How to Compost at Home (6 Easy Steps!)

Organic Garden Compost
*Royalty-free image source here 

Now is the perfect time to pick up a hobby you can do from home. Composting is an eco-friendly activity that lets you reduce your family’s waste while also creating healthy soil feeder. Pair your compost with organic fertilizer and sprinkle on your yard and garden for a fruitful harvest! 

Read on to discover more about composting, what you can and can’t compost, and how to create a compost pile at home.


How composting works 

Compost is nutrient rich topsoil created by speeding up the natural decomposition process of organic materials. Rather than tossing nutrient rich waste such as eggshells and coffee grounds, you can add them to your compost pile and transform them into food for your soil. 

Nearly 25% of all solid waste from U.S. households comes from the kitchen. Composting is a great way to reduce your carbon footprint by preventing nutrient rich waste from ending up in the trash can. 


Materials you can (and can’t!) compost 

Not all of your kitchen waste is good for your compost pile. In fact, compost is very picky about what it breaks down! 

The key is to find scraps rich in either carbon or nitrogen. If you add the wrong materials into your pile, it may begin to produce a rotten egg smell, delay composition, or even poison your pile. Hang this free kitchen printable near your bin so you know what to keep for compost and what to toss instead. 

Organic Composting Plan

So what nutrient rich waste should you add to your compost? It should be a mix of browns and greens. Browns are materials rich in carbon, whereas greens are materials rich in nitrogen. Both are essential for the decomposition process, but you should have a ratio of 3:1 browns to greens. 


Brown compost materials:

You can find carbon-rich ingredients in your kitchen and in your yard. Here are some of the most popular brown compost materials:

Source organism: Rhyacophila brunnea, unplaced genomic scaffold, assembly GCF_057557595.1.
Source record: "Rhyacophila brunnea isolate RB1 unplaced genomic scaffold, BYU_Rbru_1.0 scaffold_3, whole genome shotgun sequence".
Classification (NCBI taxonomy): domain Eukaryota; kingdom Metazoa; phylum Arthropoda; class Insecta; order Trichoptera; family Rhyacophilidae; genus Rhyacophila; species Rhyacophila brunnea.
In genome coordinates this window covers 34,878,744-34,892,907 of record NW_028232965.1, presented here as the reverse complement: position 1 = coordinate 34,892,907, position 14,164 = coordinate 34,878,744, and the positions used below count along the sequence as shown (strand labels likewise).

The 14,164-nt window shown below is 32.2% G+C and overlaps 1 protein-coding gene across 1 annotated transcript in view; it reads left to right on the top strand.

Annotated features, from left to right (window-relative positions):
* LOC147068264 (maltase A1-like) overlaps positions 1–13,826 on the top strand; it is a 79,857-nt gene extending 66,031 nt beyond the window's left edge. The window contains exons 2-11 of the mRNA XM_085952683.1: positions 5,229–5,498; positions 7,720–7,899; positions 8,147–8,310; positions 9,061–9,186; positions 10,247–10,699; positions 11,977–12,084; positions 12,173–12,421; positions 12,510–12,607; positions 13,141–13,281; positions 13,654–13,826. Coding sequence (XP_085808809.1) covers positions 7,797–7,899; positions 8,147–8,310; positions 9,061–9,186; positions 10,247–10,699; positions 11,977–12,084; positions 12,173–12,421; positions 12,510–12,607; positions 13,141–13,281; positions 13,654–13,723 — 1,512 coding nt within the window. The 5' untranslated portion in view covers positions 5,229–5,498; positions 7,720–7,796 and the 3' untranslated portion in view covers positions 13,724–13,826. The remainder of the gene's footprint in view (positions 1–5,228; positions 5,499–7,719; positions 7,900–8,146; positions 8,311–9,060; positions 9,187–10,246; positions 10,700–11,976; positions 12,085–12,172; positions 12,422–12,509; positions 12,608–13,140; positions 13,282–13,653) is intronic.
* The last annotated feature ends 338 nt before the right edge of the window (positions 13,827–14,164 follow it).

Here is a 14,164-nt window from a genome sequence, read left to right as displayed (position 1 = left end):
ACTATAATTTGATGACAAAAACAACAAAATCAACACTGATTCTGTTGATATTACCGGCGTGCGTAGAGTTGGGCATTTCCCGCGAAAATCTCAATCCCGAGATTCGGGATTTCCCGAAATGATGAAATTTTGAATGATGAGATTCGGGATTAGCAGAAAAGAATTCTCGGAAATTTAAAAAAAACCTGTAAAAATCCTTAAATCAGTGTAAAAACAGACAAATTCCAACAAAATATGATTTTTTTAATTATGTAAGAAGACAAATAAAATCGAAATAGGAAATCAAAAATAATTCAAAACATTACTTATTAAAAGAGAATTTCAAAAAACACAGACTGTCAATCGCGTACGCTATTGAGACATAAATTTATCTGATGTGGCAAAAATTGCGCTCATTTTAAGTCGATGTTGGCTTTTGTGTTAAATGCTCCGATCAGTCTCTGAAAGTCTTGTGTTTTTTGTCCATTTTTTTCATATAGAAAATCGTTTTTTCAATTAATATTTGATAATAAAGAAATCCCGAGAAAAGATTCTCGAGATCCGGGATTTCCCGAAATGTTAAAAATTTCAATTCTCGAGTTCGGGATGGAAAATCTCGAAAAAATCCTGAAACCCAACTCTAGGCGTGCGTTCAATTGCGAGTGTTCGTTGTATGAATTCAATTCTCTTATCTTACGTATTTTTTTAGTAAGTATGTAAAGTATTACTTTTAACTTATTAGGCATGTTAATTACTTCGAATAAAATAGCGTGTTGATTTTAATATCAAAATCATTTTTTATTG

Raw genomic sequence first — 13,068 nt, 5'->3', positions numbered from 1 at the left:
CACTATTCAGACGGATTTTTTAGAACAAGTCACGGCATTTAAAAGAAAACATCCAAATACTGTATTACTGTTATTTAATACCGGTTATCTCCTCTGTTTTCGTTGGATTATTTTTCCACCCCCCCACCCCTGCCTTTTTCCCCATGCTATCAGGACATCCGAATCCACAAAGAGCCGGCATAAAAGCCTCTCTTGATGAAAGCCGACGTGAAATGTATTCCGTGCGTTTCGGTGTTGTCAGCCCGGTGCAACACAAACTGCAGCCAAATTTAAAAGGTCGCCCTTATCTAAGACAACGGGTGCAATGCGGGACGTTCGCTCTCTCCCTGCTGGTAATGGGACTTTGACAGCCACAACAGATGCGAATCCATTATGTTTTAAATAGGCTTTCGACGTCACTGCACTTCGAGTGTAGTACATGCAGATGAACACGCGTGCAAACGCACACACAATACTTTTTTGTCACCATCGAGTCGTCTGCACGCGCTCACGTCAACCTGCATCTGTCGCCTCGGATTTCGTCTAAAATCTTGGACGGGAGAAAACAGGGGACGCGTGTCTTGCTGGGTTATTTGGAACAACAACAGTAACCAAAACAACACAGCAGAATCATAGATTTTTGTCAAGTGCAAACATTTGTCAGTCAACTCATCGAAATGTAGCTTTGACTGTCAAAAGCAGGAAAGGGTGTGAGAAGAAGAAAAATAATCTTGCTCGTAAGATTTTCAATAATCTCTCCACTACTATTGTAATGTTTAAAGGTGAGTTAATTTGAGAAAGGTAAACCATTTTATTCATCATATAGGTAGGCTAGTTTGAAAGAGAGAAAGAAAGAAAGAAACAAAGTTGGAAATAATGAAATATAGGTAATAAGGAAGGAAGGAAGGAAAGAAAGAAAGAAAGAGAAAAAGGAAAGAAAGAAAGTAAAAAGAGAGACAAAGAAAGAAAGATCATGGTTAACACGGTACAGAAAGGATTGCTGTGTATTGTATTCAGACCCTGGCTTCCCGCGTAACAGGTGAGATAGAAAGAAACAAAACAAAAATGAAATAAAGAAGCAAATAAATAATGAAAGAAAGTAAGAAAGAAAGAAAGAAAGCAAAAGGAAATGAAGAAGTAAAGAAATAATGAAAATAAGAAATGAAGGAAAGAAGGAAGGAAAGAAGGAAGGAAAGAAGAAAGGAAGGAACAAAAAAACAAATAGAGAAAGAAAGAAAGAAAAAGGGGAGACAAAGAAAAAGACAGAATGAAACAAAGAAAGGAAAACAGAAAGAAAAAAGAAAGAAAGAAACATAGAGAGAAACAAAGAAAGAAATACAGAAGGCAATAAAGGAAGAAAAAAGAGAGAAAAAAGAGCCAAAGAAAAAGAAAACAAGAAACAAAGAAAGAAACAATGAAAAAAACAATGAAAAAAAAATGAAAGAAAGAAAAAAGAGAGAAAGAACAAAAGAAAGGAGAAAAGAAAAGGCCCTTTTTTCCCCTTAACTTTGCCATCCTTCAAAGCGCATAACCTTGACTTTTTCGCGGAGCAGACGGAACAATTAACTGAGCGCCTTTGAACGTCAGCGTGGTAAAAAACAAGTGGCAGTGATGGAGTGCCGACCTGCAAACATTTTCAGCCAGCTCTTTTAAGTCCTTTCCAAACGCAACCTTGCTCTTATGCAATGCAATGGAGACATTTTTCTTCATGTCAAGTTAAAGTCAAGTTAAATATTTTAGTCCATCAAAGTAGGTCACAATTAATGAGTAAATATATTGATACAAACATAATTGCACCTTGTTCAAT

• Branches and twigs 
  • Shredded newspaper
  • Dead leaves
  • Egg shells


Green compost materials:

You’ll find most of your nitrogen-rich ingredients in your kitchen. These green compost materials include:

  • Fruits 
  • Veggies
  • Old flowers
  • Loose tea/tea bags
  • Coffee grounds/filters


Materials to skip: 

Remember that not every ingredient in your kitchen should end up in your compost pile. In fact, most shouldn’t. Here are the materials to avoid when composting: 

  • Dairy
  • Citrus fruit peels
  • Meat 
  • Cooking oils
  • Diseased plants/weeds
  • Coal or charcoal ash


How to set up an outdoor compost pile 

If you are looking to set up a compost pile in your backyard or at a nearby community garden, follow these simple steps! 


1. Choose a shady spot 

    Compost prefers to do its work in the shade. Look for a spot in the yard that doesn’t get much direct sunlight. Bonus points if it is near a water source! Then decide whether to build a compost pile using pallets, digging a hole into the ground, or purchasing a compost bin. 


    2. Gather compost materials

      Now it’s time to gather your compost materials! We recommend setting up an extra bin in your kitchen to gather your materials and then sort through them. Remember that you’ll want more browns than greens! 


      3. Begin layering your compost

        Now it’s time to begin layering your compost. Start with a brown layer first, and then add a smaller green layer on top. You can sprinkle soil from your yard in between each layer to add some additional healthy nutrients. 


        4. Add moisture to your pile

          Water is another essential ingredient for the decomposition process. Use your water source to add moisture once a week. If it rains, you may not need to add additional moisture. Remember that you want your pile moist but not soggy. 


          5. Aerate your compost: 

            Next you’ll need to aerate your compost. We recommend doing this once or twice a week. The most popular method for aeration is with a shovel. After you aerate a few times, you should begin to see your organic materials slowly start to break down. This is a sign that decomposition is working! Even better when you notice your compost beginning to feel warm and steamy. 


            6. Use your compost as soil feeder

              Once all the organic materials have broken down and your compost resembles crumbly topsoil, it should be ready to use! This process usually takes two to four months. Your compost should smell pleasant and earthy, with no foul odors. Now it’s time to sprinkle your compost onto your yard! Don’t forget to add in organic fertilizer to your topsoil. 


              One of the great things about composting is that you can customize your project to fit your spaces needs. While composting outdoors is the preferred method, there are also additional indoor methods such as vermicomposting and fermentation available for those who don’t have space in their yard.

              Read on to learn about alternative composting methods with this visual from The Zebra below or check this guide out!





              How to Compost at Home